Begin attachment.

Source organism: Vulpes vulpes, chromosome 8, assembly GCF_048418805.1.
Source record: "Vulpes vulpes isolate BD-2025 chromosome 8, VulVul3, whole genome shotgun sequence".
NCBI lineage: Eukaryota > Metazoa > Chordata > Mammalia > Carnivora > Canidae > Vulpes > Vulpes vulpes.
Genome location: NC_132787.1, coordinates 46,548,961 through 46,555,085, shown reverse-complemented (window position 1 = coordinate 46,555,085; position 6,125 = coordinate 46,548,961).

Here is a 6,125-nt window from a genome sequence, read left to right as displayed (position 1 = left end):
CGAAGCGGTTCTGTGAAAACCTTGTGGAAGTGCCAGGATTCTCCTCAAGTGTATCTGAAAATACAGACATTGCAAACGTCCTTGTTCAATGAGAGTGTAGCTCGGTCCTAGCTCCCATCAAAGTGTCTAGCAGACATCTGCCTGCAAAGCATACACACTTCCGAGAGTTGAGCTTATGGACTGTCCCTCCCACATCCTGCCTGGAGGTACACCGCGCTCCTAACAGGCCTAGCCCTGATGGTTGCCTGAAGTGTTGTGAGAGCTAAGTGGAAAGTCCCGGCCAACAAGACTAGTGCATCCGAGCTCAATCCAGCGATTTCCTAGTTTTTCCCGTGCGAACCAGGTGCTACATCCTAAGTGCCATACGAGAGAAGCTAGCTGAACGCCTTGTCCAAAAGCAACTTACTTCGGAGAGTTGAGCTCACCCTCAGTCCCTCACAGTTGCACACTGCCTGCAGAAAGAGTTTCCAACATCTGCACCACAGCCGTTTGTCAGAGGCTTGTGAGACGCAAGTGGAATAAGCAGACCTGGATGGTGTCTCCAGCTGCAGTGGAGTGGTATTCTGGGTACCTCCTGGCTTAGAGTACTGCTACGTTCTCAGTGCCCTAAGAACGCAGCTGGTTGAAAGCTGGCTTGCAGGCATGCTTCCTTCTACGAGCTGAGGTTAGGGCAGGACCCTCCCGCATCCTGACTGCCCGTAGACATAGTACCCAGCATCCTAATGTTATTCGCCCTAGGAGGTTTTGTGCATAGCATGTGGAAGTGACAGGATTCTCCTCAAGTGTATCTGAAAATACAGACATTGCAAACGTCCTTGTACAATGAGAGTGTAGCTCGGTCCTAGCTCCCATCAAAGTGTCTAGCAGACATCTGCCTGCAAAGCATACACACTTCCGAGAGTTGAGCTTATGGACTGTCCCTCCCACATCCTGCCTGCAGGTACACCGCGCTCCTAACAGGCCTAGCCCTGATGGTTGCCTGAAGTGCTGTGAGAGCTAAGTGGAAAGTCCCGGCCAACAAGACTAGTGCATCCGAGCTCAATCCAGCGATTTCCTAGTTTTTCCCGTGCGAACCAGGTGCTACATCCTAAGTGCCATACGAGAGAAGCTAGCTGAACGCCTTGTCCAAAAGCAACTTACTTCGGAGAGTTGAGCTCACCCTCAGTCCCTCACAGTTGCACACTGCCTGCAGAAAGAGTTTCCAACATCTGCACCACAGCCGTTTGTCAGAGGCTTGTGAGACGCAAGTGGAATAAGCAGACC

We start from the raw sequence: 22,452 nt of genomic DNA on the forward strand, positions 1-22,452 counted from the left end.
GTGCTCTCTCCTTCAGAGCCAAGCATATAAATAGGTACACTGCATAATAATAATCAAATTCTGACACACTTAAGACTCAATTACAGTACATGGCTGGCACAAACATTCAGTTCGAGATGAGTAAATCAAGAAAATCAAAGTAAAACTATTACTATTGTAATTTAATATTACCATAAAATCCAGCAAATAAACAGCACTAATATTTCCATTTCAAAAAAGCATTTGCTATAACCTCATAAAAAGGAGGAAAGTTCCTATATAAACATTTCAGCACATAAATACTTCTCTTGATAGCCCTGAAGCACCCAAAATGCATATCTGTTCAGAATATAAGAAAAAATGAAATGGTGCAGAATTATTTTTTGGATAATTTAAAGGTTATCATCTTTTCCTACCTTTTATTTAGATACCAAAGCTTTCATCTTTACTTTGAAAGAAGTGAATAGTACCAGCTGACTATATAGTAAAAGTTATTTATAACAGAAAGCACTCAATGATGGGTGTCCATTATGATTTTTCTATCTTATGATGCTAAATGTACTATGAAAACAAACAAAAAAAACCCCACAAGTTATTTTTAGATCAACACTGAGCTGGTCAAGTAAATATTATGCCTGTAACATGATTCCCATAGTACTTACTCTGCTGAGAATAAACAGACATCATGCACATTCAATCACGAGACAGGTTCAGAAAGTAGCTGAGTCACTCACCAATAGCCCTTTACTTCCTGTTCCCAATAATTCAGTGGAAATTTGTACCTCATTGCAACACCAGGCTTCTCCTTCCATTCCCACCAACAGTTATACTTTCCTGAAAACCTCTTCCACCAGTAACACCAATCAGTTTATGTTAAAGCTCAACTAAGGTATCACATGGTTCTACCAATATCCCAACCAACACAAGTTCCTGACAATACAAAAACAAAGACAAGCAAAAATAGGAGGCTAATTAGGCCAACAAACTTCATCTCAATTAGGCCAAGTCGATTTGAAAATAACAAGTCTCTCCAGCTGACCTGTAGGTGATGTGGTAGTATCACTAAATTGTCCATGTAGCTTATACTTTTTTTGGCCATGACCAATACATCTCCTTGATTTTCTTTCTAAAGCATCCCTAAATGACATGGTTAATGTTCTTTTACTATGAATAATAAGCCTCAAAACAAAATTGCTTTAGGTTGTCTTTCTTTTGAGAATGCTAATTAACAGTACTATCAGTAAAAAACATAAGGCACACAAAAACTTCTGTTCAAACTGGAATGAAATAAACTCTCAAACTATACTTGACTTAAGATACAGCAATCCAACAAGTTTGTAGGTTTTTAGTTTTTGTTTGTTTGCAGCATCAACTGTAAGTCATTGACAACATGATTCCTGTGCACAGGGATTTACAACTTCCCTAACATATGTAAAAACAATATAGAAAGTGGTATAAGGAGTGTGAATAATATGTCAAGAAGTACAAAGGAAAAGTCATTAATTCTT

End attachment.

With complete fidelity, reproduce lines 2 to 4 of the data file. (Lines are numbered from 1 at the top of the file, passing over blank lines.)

Source record: "Vulpes vulpes isolate BD-2025 chromosome 8, VulVul3, whole genome shotgun sequence".
NCBI lineage: Eukaryota > Metazoa > Chordata > Mammalia > Carnivora > Canidae > Vulpes > Vulpes vulpes.
Genome location: NC_132787.1, coordinates 46,548,961 through 46,555,085, shown reverse-complemented (window position 1 = coordinate 46,555,085; position 6,125 = coordinate 46,548,961).